Summer is upon us, and with it comes the fruit that symoblises summer more than all others: the watermelon.
Perhaps the most familiar scene in supermarket aisles, produce stores and roadside stands around the country right now is the “male tapping a watermelon” scene. A man (it is always a man) will pick up a watermelon and tap it vigorously several times. The more watermelon-savvy types will simultaneously rotate the watermelon expertly in their hands while doing the tapping thing. During the entire time, the man’s head will be slightly cocked sideways and downwards, his ears positioned to pick up the faint sounds emanating from the watermelon. The ritual may repeat itself a few times, with several watermelons, until the man is satisfied that he has chosen the best watermelon on display.
Seasoned fruit sellers, and the typical Israeli male buyer, will swear on the “tapping test” as a reliable method to test the ripeness and sweetness of the watermelon, even if there no evidence to support the validity of this method. It matters not. Generations of men have relied on the tapping method and they’re not about to give up. The tapping ritual has transcended beyond the reach of any empirical or scientific evidence and it is now officially a test of manliness that no self-respecting Israeli male will dare forgo.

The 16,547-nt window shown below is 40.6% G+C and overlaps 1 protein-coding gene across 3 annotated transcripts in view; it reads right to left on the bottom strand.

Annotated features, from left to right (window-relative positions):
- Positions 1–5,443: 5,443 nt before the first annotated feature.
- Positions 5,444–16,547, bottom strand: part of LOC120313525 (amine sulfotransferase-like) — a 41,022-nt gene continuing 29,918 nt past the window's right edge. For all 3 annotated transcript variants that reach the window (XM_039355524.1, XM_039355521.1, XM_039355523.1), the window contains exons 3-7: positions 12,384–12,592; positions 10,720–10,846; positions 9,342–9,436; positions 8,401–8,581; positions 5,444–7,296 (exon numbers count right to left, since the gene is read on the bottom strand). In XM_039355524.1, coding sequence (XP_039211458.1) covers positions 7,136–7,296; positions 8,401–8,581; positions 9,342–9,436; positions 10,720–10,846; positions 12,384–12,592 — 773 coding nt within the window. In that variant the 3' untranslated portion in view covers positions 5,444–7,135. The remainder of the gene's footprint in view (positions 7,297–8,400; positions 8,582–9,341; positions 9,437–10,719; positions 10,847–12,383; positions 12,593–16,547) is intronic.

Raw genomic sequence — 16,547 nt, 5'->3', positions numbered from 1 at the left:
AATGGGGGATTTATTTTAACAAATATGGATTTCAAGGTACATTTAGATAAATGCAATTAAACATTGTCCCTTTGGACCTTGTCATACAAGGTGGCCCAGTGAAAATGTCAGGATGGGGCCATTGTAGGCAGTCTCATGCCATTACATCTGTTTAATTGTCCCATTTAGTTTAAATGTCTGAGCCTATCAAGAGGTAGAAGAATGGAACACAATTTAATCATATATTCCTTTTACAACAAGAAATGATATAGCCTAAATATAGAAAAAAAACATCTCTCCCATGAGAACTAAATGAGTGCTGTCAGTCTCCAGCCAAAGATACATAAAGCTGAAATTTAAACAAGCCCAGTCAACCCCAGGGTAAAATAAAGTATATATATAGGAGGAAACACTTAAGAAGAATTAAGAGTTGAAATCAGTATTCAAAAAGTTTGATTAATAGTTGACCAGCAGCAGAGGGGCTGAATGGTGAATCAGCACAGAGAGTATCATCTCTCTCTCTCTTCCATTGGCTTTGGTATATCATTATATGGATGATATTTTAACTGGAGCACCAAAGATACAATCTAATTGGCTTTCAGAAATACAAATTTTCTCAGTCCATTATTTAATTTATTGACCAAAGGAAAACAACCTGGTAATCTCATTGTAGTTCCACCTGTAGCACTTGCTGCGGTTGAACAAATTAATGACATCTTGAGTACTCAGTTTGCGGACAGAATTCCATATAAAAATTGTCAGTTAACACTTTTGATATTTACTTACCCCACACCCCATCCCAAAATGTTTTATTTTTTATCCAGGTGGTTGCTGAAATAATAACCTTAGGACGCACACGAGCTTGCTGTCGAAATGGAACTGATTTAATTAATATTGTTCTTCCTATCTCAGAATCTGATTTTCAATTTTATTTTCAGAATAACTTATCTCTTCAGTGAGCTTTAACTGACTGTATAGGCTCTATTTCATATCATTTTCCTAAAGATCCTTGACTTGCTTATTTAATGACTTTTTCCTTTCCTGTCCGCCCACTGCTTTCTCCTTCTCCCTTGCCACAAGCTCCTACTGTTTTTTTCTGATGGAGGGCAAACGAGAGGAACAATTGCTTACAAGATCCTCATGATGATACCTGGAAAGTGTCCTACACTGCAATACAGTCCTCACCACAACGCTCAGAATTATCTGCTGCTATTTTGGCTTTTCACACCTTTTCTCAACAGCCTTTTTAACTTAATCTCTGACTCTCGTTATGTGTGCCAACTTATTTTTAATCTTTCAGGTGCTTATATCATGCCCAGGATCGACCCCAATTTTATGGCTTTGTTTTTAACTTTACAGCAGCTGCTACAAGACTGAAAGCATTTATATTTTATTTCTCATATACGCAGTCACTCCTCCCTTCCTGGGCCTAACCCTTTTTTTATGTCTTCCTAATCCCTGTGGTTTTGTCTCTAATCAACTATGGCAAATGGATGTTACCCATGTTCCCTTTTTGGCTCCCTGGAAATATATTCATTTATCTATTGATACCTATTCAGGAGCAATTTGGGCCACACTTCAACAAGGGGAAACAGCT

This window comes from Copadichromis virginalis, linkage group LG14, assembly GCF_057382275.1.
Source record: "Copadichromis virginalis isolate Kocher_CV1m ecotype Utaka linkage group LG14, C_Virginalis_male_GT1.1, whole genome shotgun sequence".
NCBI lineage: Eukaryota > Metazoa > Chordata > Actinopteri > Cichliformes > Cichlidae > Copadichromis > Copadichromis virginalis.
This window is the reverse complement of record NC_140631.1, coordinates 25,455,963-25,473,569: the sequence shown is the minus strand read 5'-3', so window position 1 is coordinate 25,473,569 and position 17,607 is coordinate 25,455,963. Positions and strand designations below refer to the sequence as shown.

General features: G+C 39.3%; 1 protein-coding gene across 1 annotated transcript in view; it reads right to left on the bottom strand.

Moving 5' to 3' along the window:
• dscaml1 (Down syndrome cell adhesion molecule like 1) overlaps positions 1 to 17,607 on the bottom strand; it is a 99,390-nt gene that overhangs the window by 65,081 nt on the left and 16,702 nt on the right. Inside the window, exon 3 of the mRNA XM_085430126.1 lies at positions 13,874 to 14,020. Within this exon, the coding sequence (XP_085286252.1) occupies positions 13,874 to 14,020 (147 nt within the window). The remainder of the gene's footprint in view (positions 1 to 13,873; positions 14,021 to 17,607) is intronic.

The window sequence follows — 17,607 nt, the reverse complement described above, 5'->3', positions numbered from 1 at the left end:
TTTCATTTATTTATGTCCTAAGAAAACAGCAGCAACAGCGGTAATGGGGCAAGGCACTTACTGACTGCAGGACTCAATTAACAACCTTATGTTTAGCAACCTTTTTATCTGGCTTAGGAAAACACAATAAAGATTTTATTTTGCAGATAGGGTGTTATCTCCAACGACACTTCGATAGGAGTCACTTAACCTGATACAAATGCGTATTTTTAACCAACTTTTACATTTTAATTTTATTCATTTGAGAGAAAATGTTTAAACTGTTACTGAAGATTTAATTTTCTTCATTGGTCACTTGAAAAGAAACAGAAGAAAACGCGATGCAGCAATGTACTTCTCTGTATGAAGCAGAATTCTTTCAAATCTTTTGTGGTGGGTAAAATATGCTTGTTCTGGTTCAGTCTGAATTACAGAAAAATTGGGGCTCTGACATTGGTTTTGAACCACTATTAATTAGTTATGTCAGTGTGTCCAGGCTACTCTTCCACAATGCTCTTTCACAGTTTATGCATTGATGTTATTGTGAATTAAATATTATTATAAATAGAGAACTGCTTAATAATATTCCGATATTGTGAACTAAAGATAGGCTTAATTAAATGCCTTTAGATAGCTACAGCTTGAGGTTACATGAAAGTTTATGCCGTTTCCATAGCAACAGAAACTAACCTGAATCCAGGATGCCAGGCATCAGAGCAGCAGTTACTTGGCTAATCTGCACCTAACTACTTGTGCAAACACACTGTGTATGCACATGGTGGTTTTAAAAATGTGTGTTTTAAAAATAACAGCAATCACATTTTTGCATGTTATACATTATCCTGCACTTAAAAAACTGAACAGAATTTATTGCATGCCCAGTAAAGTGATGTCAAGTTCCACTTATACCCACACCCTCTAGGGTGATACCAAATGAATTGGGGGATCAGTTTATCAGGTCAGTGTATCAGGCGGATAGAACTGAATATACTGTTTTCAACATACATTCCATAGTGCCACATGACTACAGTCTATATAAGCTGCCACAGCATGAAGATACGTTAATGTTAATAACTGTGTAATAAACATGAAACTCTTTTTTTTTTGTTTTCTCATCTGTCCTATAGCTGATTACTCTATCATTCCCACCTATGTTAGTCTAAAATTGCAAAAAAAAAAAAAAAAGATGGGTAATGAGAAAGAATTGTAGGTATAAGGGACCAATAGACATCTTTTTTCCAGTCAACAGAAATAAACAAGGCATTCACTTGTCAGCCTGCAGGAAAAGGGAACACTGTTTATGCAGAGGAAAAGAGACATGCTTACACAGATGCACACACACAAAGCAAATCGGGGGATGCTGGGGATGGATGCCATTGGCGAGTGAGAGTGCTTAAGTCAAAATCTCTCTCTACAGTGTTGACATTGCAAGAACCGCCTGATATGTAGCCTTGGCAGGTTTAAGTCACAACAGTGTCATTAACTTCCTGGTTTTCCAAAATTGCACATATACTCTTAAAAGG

I know all this because when I buy a watermelon I always tell the fruit seller I trust him and will take whatever he recommends. The contemptuous, sometimes pitying, looks I get from fellow male shoppers are an indication of the lowly grade I deserve on the manliness scale. I might as well have asked for lychee…